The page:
(Weekly Organ of the Communist Party of India (Marxist)
July 27 , 2008
Re-Open Vaccine Producing Public Sector Units
AIDWA along with seven other national women’s organisations has submitted a memorandum on July 18, 2008 to the Health minister on the scarcity of vaccine supply in the country.
They demanded the re-opening of vaccine producing public sector units and expressed concern over the current vaccine availability in many state depots that has become critically low or is completely out of stock. The situation of scarcity is particularly pronounced for DPT ( triple antigen -for diphtheria, pertussis and tetanus) and TT (tetanus toxoid), which are central to the ambitious universal immunisation programme. The scarcity is primarily due to the closure of vaccine production by the public sector units (CRI at Kasauli, BCG vaccine laboratory at Chennai, and the prestigious 100 year old Pasteur Institute situated in Coonoor).The private sector is unable to supply such large quantities of vaccines, and those firms which do have the requisite capacity are reportedly using their stock for export.
The safety net created by the three public sector units, which were producing and supplying 60-70 per cent of all essential vaccines (DPT, TT and BCG) for the immunisation programme at reasonable costs, is no longer available. Consequently, there are immense chances of a cartel being formed which would push up prices and also create conditions for price-fixation. The option of imports from other countries, or purchases from MNCs situated elsewhere would also have an escalating effect on the prices.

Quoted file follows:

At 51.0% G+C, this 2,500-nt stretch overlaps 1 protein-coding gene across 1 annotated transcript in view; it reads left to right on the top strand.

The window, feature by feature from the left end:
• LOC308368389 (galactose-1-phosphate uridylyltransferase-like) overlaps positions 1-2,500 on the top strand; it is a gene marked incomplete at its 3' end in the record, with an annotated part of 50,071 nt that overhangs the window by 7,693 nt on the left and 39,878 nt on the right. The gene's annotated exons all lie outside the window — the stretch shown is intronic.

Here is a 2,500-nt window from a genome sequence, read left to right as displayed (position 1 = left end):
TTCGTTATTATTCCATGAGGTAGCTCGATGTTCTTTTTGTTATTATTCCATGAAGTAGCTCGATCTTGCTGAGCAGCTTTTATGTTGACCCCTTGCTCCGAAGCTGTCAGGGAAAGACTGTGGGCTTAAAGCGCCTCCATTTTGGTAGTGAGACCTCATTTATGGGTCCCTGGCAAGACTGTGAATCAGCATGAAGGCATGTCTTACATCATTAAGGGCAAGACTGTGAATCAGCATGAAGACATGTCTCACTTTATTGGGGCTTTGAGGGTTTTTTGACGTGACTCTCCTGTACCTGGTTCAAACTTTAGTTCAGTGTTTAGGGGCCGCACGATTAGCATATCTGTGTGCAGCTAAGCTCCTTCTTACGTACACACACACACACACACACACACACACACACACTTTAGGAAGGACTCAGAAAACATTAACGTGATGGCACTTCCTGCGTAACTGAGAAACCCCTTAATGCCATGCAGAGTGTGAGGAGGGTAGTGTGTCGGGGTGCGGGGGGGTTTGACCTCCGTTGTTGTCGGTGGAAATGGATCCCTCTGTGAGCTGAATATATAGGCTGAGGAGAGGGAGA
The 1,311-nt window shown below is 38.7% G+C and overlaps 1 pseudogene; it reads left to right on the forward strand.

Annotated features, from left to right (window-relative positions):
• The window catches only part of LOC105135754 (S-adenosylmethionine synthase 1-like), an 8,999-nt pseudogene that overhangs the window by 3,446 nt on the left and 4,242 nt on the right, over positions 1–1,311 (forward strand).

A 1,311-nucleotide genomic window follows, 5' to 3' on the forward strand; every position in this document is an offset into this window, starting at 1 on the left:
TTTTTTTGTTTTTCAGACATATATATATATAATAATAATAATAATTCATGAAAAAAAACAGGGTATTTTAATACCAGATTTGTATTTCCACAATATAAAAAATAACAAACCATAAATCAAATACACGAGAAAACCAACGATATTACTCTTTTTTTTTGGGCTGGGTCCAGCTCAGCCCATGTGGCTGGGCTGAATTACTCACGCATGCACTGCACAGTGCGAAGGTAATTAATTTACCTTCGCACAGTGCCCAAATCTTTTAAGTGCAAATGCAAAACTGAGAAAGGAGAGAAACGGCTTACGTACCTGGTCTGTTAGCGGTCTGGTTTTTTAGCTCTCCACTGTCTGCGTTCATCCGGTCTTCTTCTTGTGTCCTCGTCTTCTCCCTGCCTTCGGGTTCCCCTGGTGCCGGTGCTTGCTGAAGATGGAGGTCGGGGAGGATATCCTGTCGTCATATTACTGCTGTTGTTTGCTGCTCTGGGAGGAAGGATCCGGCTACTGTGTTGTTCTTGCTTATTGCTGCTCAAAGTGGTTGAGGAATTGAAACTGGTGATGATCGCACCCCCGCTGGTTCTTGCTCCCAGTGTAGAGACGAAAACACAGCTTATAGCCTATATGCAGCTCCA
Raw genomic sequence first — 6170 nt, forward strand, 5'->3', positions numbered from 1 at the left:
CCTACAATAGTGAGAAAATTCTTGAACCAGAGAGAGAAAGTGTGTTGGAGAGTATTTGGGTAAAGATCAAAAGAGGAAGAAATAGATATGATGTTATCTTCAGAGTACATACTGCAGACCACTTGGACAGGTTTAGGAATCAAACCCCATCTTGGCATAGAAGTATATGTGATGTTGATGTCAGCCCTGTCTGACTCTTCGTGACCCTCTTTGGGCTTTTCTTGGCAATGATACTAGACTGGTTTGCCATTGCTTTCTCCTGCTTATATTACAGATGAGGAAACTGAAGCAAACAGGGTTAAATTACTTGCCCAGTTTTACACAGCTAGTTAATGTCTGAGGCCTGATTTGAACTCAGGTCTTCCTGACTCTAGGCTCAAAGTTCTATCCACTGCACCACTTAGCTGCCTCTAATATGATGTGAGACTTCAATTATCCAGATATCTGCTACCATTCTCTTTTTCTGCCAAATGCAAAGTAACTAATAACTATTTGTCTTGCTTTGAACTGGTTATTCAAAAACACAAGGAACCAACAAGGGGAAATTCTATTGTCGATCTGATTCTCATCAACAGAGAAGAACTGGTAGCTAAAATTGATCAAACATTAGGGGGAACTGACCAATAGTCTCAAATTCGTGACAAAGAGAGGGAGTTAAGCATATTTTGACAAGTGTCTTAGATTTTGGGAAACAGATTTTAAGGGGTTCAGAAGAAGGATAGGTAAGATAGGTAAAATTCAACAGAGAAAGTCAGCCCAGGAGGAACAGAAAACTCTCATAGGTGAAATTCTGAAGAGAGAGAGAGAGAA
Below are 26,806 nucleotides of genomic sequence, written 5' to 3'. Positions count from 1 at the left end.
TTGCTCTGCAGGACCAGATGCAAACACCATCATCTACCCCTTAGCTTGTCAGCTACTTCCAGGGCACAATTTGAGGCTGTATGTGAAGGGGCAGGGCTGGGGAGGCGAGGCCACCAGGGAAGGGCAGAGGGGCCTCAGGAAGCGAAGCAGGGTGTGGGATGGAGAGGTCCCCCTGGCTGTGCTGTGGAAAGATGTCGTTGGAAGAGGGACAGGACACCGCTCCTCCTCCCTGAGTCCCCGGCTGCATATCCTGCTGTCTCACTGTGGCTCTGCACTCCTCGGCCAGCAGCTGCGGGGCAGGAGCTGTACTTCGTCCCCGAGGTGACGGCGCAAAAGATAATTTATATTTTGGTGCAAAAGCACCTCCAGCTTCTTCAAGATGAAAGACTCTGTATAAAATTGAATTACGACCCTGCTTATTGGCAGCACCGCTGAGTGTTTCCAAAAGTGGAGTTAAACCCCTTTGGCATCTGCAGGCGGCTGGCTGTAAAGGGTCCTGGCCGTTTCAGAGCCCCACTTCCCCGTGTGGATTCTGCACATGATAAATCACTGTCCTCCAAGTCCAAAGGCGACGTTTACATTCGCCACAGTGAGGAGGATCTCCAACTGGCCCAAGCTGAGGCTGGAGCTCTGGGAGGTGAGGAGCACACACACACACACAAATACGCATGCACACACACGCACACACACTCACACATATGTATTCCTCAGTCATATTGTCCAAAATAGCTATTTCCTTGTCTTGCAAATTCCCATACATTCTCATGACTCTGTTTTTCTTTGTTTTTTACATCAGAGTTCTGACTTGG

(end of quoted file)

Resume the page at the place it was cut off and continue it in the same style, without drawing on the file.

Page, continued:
It is also a matter of concern to us that the government is proposing to change the triple antigen into a pentavalent vaccine and the measles vaccine into measles-rubella vaccine. Both of these may lead to an increase in cost by about five times. It also means that when the prices go up, it would be attributed to this change and not to price fixation.
It is reported that the proposal to start a vaccine park in Tamilnadu is being entrusted to HLL at an initial cost of Rs 150 crores. Meanwhile, the ministry proposes to convert the existing units into drug testing centres. It is extremely unfortunate that institutes with decades of experience are being shut down on technicalities, while a company with no previous experience is being asked to set up a vaccine production unit.
It is in this context that the women’s groups urged the government to reconsider its decision to suspend the production of vaccines by the three public sector units.
They demanded that the Health ministry should move for the up-gradation of these units to ensure good quality manufacturing conditions, and restore the vaccine supply to the health system from the public sector institutes. The recent announcement made by the Health minister suggesting that that there is a proposal to re start vaccine production in the public sector units is a welcome one, which needs to be urgently implemented, they said. The women’s organizations made it clear that on no account should the supply of vaccines to the immunisation programme, and for other purposes be jeopardised by the speculative and profit oriented interests of the huge pharmaceutical industry and requested the minister to ensure that the independent and affordable vaccine supply system is supported and further strengthened.